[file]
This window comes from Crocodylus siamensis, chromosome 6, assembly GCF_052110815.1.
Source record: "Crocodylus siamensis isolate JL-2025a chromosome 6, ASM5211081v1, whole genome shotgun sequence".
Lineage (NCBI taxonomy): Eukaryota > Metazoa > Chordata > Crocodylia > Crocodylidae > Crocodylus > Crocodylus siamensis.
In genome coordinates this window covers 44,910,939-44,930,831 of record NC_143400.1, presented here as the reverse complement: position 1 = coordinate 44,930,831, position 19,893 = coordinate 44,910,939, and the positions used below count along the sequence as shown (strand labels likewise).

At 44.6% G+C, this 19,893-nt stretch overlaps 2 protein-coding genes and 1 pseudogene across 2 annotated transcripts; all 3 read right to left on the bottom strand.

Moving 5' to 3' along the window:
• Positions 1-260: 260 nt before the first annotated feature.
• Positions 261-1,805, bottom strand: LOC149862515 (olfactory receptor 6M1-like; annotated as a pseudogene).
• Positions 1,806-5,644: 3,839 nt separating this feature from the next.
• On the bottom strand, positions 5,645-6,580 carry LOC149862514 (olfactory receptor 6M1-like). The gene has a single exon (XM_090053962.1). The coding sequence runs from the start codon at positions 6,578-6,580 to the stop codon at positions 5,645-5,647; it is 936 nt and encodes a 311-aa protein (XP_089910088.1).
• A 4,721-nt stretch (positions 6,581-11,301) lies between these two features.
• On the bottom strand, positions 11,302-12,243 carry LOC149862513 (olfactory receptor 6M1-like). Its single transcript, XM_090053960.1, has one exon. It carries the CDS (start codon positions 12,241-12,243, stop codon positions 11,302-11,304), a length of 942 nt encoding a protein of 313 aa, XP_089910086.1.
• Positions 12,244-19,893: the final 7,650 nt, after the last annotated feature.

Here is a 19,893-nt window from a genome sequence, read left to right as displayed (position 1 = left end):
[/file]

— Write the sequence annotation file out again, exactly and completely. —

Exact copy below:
This window comes from Crocodylus siamensis, chromosome 6, assembly GCF_052110815.1.
Source record: "Crocodylus siamensis isolate JL-2025a chromosome 6, ASM5211081v1, whole genome shotgun sequence".
Lineage (NCBI taxonomy): Eukaryota > Metazoa > Chordata > Crocodylia > Crocodylidae > Crocodylus > Crocodylus siamensis.
In genome coordinates this window covers 44,910,939-44,930,831 of record NC_143400.1, presented here as the reverse complement: position 1 = coordinate 44,930,831, position 19,893 = coordinate 44,910,939, and the positions used below count along the sequence as shown (strand labels likewise).

At 44.6% G+C, this 19,893-nt stretch overlaps 2 protein-coding genes and 1 pseudogene across 2 annotated transcripts; all 3 read right to left on the bottom strand.

Moving 5' to 3' along the window:
• Positions 1-260: 260 nt before the first annotated feature.
• Positions 261-1,805, bottom strand: LOC149862515 (olfactory receptor 6M1-like; annotated as a pseudogene).
• Positions 1,806-5,644: 3,839 nt separating this feature from the next.
• On the bottom strand, positions 5,645-6,580 carry LOC149862514 (olfactory receptor 6M1-like). The gene has a single exon (XM_090053962.1). The coding sequence runs from the start codon at positions 6,578-6,580 to the stop codon at positions 5,645-5,647; it is 936 nt and encodes a 311-aa protein (XP_089910088.1).
• A 4,721-nt stretch (positions 6,581-11,301) lies between these two features.
• On the bottom strand, positions 11,302-12,243 carry LOC149862513 (olfactory receptor 6M1-like). Its single transcript, XM_090053960.1, has one exon. It carries the CDS (start codon positions 12,241-12,243, stop codon positions 11,302-11,304), a length of 942 nt encoding a protein of 313 aa, XP_089910086.1.
• Positions 12,244-19,893: the final 7,650 nt, after the last annotated feature.

Here is a 19,893-nt window from a genome sequence, read left to right as displayed (position 1 = left end):